BRIEF DESCRIPTION OF THE DRAWINGS

The invention will be better understood and objects other than those set forth above will become apparent when consideration is given to the following detailed description thereof. Such description makes reference to the annexed drawingswherein;

FIG. 1 is a perspective view of a cutting tool attached to a transport vehicle properly positioned on a road.

FIG. 2 is an enlarged perspective view of the cutting tool illustrated in FIG. 1.

FIG. 3 is a perspective view of a cutting tool attached to a transport vehicle properly positioned on a road.

FIG. 4 is an enlarged perspective view of the cutting tool illustrated in FIG. 3.

FIG. 5 is a perspective view of installed SNAP depressions in the roadway depicted in FIG. 1 and FIG. 3.

FIG. 6 is a perspective view of installed SNAP depressions, having a skip pattern incorporated therein, in the roadway depicted in FIG. 1 and FIG. 3.

FIG. 7a through FIG. 7c are plan views of a cam wheel and a rotary cutting head illustrating several positions during a cutting procedure.

FIG. 8a through FIG. 8c are plan views of a cam wheel and a rotary cutting head illustrating several positions during a cutting procedure.

FIG. 9a through FIG. 9c are plan views of a cam wheel and a rotary cutting head illustrating several positions during a cutting procedure.

FIG. 10a through FIG. 10c are plan views of a cam wheel and a rotary cutting head illustrating several positions during a cutting procedure.

FIG. 11a through FIG. 11g are plan views of a cam wheel having two camming groups illustrating the motion of the axis line during rotation.

FIG. 12a through FIG. 12g are plan views of a cam wheel having three camming groups illustrating the motion of the axis line during rotation.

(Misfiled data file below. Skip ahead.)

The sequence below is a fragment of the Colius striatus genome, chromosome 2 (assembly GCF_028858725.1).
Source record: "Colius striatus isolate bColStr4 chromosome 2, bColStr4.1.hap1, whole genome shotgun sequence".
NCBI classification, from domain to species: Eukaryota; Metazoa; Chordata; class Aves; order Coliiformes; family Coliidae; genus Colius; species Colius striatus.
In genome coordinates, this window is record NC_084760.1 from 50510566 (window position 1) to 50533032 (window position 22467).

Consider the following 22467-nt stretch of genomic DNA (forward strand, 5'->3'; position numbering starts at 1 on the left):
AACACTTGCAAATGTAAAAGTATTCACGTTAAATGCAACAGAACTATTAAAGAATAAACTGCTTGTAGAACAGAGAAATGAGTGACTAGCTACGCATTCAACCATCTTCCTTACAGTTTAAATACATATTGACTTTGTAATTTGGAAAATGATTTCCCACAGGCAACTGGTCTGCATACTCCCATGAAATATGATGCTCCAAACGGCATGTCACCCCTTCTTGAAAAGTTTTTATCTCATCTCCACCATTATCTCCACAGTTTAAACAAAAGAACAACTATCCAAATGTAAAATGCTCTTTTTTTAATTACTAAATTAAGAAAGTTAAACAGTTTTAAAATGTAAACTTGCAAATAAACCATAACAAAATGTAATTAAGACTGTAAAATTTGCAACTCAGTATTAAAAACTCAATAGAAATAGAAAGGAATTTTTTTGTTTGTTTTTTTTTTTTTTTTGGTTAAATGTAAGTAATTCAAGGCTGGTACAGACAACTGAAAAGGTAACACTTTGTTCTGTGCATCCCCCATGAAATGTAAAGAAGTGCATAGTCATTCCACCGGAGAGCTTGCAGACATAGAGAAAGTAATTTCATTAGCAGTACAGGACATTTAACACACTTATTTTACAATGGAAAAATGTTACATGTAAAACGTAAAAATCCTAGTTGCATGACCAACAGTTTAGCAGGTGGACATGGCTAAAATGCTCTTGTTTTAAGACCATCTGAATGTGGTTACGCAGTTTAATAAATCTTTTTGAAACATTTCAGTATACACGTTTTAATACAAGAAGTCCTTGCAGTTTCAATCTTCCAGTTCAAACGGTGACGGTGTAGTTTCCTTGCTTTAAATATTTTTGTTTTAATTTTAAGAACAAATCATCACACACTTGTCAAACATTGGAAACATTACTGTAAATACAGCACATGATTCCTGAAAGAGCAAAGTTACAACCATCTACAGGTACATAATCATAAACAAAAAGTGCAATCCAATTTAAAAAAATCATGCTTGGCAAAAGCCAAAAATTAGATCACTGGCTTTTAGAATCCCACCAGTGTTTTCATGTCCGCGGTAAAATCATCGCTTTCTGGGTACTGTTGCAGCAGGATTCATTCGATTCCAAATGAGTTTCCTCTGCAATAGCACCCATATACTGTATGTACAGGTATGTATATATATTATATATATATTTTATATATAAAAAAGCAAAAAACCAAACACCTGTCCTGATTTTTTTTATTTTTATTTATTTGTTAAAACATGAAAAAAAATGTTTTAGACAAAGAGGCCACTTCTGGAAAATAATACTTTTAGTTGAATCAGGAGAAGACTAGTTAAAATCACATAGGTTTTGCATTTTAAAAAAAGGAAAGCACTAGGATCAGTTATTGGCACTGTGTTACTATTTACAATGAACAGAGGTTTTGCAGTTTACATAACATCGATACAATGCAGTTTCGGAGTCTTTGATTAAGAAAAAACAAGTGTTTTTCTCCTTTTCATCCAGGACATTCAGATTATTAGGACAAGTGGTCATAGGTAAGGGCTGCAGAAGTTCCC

FIG. 13a through FIG. 13g are plan views of a cam wheel having four camming groups illustrating the motion of the axis line during rotation.

FIG. 14a through FIG. 14g are plan views of a cam wheel having six camming groups illustrating the motion of the axis line during rotation.

FIG. 15a through FIG. 15g are plan views of a cam wheel having five camming groups illustrating the motion of the axis line during rotation.

FIG. 16a through FIG. 16g are plan views of a rotary cutting head illustrating a cutting procedure.

FIG. 17a through FIG. 17g are plan views of a cam wheel having five camming groups illustrating the motion of the axis line during rotation.

FIG. 18a through FIG. 18g are plan views of a rotary cutting head illustrating a cutting procedure.

FIG. 19a through FIG. 19g are plan views of a cam wheel having five camming groups illustrating the motion of the axis line during rotation.

FIG. 20a through FIG. 20g are plan views of a cam wheel having five camming groups illustrating the motion of the axis line during rotation.

FIG. 21a is a plan view of a cam wheel having twelve camming groups.

FIG. 21b is a plan view of a cam wheel having a skip pattern incorporated thereon.

FIG. 22a is a plan view of a cam wheel having twelve camming groups.

FIG. 22b is a plan view of a cam wheel having a skip pattern incorporated thereon.

FIG. 23 is a plan view of a cam wheel having five camming groups.

FIG. 24 is a plan view of a cam wheel having a traction enhancement attachments secured thereto.

FIG. 25 is a perspective view of a milling machine.

FIG. 26 is an enlarged perspective view of a section of the milling machine illustrated in FIG. 25.

FIG. 27 is a perspective view of the milling: machine illustrated in FIG. 25 with the shroud removed.

FIG. 28a through FIG. 28c are sectional views as taken from the section line 28b in FIG. 25 in various relational positions during movement of the machine.